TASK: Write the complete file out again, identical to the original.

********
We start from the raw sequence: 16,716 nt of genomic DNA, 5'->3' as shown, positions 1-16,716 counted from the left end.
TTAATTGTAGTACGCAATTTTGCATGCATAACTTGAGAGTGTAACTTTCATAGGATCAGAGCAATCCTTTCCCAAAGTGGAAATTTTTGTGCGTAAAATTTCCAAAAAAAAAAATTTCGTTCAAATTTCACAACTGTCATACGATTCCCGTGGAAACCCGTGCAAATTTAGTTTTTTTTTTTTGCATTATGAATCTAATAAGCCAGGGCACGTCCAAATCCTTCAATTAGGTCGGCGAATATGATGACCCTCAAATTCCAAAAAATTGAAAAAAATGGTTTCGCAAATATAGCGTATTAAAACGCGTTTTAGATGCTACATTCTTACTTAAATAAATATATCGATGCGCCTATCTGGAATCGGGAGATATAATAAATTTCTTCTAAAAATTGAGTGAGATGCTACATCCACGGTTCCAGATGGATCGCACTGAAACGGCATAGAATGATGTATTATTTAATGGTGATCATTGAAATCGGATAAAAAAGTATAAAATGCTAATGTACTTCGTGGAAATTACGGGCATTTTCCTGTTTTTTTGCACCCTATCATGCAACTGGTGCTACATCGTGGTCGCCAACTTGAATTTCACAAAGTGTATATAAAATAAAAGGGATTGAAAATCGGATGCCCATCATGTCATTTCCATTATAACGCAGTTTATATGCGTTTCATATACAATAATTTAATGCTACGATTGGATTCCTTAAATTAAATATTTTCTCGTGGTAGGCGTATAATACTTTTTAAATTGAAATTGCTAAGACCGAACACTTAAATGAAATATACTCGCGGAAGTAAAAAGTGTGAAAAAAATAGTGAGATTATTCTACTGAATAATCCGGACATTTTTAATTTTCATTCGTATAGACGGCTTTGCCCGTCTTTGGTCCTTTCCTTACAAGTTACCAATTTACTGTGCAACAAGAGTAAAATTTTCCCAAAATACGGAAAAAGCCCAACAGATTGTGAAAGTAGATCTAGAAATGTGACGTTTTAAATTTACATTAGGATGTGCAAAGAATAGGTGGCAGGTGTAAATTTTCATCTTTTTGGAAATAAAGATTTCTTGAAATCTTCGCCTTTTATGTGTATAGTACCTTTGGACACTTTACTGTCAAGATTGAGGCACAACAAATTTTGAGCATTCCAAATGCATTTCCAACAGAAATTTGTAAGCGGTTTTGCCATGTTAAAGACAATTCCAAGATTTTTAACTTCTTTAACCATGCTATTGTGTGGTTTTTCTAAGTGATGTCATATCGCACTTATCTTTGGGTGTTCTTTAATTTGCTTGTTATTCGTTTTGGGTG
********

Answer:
We start from the raw sequence: 16,716 nt of genomic DNA, 5'->3' as shown, positions 1-16,716 counted from the left end.
TTAATTGTAGTACGCAATTTTGCATGCATAACTTGAGAGTGTAACTTTCATAGGATCAGAGCAATCCTTTCCCAAAGTGGAAATTTTTGTGCGTAAAATTTCCAAAAAAAAAAATTTCGTTCAAATTTCACAACTGTCATACGATTCCCGTGGAAACCCGTGCAAATTTAGTTTTTTTTTTTTGCATTATGAATCTAATAAGCCAGGGCACGTCCAAATCCTTCAATTAGGTCGGCGAATATGATGACCCTCAAATTCCAAAAAATTGAAAAAAATGGTTTCGCAAATATAGCGTATTAAAACGCGTTTTAGATGCTACATTCTTACTTAAATAAATATATCGATGCGCCTATCTGGAATCGGGAGATATAATAAATTTCTTCTAAAAATTGAGTGAGATGCTACATCCACGGTTCCAGATGGATCGCACTGAAACGGCATAGAATGATGTATTATTTAATGGTGATCATTGAAATCGGATAAAAAAGTATAAAATGCTAATGTACTTCGTGGAAATTACGGGCATTTTCCTGTTTTTTTGCACCCTATCATGCAACTGGTGCTACATCGTGGTCGCCAACTTGAATTTCACAAAGTGTATATAAAATAAAAGGGATTGAAAATCGGATGCCCATCATGTCATTTCCATTATAACGCAGTTTATATGCGTTTCATATACAATAATTTAATGCTACGATTGGATTCCTTAAATTAAATATTTTCTCGTGGTAGGCGTATAATACTTTTTAAATTGAAATTGCTAAGACCGAACACTTAAATGAAATATACTCGCGGAAGTAAAAAGTGTGAAAAAAATAGTGAGATTATTCTACTGAATAATCCGGACATTTTTAATTTTCATTCGTATAGACGGCTTTGCCCGTCTTTGGTCCTTTCCTTACAAGTTACCAATTTACTGTGCAACAAGAGTAAAATTTTCCCAAAATACGGAAAAAGCCCAACAGATTGTGAAAGTAGATCTAGAAATGTGACGTTTTAAATTTACATTAGGATGTGCAAAGAATAGGTGGCAGGTGTAAATTTTCATCTTTTTGGAAATAAAGATTTCTTGAAATCTTCGCCTTTTATGTGTATAGTACCTTTGGACACTTTACTGTCAAGATTGAGGCACAACAAATTTTGAGCATTCCAAATGCATTTCCAACAGAAATTTGTAAGCGGTTTTGCCATGTTAAAGACAATTCCAAGATTTTTAACTTCTTTAACCATGCTATTGTGTGGTTTTTCTAAGTGATGTCATATCGCACTTATCTTTGGGTGTTCTTTAATTTGCTTGTTATTCGTTTTGGGTG